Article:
- Angiography – this is normally reserved for use in conjunction with vascular treatment procedures. During an angiogram, a contrast agent is injected into the artery and X-rays are taken to show blood flow and to pinpoint any blockages that may be present.
Undiagnosed or untreated PAD can be dangerous; it can lead to painful symptoms, loss of a leg, increased risk of coronary artery disease, and carotid atherosclerosis (a narrowing of the arteries that supply blood to the brain).
Because people with PAD have an increased risk of heart attack and stroke, the American Heart Association encourages people at risk to discuss PAD with their doctor to ensure early diagnosis and treatment.
The American College of Cardiology Foundation and the American Heart Foundation (ACCF/AHA) collaborated to create the “2011 ACCF/AHA Focused Update of the Guideline for the Management of Patients With Peripheral Artery Disease (Updating the 2005 Guideline).” They published the document in the journal Circulation.
Regular physical activity – this is the most effective treatment, a doctor will often recommend a program of supervised exercise training. The patient may have to start off slowly. Simple walking regimens, leg exercises, and treadmill exercise programs three times a week can result in decreased symptoms in just 4-8 weeks.
Diet changes and adjustments – many individuals with PAD have elevated cholesterol levels. A diet low in saturated fat, trans fat, and cholesterol, as well as plenty of fruit and vegetables, can help lower blood cholesterol levels.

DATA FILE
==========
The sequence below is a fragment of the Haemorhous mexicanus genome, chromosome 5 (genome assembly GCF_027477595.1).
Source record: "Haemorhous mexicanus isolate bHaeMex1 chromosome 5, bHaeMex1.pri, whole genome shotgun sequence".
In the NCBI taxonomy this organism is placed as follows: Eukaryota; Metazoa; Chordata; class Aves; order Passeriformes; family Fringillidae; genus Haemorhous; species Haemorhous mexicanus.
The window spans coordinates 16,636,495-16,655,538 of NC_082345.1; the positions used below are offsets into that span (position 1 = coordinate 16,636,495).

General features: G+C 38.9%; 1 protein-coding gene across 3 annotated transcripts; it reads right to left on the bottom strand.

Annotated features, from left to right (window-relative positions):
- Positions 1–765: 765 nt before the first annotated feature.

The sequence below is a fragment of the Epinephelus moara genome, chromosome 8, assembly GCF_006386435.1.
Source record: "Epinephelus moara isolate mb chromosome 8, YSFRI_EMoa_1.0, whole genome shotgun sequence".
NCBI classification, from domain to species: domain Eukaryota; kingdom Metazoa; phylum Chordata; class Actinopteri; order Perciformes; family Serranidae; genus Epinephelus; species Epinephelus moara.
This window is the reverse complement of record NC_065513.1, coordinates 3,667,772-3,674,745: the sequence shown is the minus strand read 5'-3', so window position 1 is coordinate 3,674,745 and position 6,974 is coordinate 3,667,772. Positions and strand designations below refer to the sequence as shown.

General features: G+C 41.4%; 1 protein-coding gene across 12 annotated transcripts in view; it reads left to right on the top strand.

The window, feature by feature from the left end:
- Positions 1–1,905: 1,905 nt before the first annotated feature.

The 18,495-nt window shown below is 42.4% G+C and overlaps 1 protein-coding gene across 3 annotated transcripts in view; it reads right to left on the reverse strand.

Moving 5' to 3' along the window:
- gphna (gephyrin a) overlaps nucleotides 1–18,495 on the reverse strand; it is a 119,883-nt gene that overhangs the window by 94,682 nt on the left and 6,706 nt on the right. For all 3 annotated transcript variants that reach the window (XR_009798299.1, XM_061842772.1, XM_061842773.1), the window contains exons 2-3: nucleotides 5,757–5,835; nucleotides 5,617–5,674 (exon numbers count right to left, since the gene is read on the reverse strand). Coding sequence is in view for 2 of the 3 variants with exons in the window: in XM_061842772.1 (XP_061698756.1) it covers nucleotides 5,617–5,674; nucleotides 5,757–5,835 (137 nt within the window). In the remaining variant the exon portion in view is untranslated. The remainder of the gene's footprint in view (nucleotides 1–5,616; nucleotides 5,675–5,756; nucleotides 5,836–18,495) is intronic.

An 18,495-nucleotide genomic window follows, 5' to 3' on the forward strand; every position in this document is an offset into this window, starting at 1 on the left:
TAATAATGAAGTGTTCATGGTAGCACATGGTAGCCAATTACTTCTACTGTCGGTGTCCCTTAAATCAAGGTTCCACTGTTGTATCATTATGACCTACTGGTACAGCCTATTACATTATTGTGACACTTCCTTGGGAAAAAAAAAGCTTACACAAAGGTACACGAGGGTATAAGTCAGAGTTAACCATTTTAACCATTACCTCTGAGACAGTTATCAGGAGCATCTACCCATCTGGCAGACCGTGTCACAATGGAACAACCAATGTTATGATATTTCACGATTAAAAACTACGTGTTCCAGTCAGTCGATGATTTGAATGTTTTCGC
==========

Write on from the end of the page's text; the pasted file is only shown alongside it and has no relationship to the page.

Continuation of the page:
Smoking cessation – tobacco smoke greatly increases the risk of PAD, heart attack, and stroke. Smokers may have four times the risk of developing PAD than nonsmokers. Stopping smoking will help to slow the progression of PAD and other heart-related diseases.
Some medications – the doctor may prescribe antihypertensive drugs as well as statins to lower cholesterol levels. Cilostazol and pentoxifylline may be recommended for patients with intermittent claudication. The ACE inhibitor – ramipril – was shown to improve pain-free walking by 60 percent in a study published in JAMA.
Exercise for intermittent claudication must take into account the fact that walking can be painful. The program consists of alternating between activity and resting.
If the treatments mentioned above do not help enough, the doctor may advise angioplasty – the surgical unblocking or repair of a blood vessel.
Addressing the following risk factors can help prevent or delay PAD:
- Family history – if you or someone in your family has or had periphery artery disease, be sure to tell your doctor.
- Smoking – smoking is more closely related to developing heart disease than any other risk factor. Regular smokers are four times as likely to develop PAD than lifetime non-smokers. Talk to a doctor about programs and products that can help you quit smoking.
- Diet – follow a healthy eating plan that is low in total fat, saturated fat, trans fat, cholesterol, and sodium. Eat plenty of fruits, vegetables, and low-fat dairy products. Overweight and obese patients should work with a doctor to create a reasonable weight-loss plan.
PAD increases the risk of heart attack and stroke, so it is vital that it is diagnosed as soon as possible. Outlook depends on a range of factors, but following the lifestyle advice above improves outlook significantly.
Some cases of PAD can be managed by lifestyle changes and medication alone.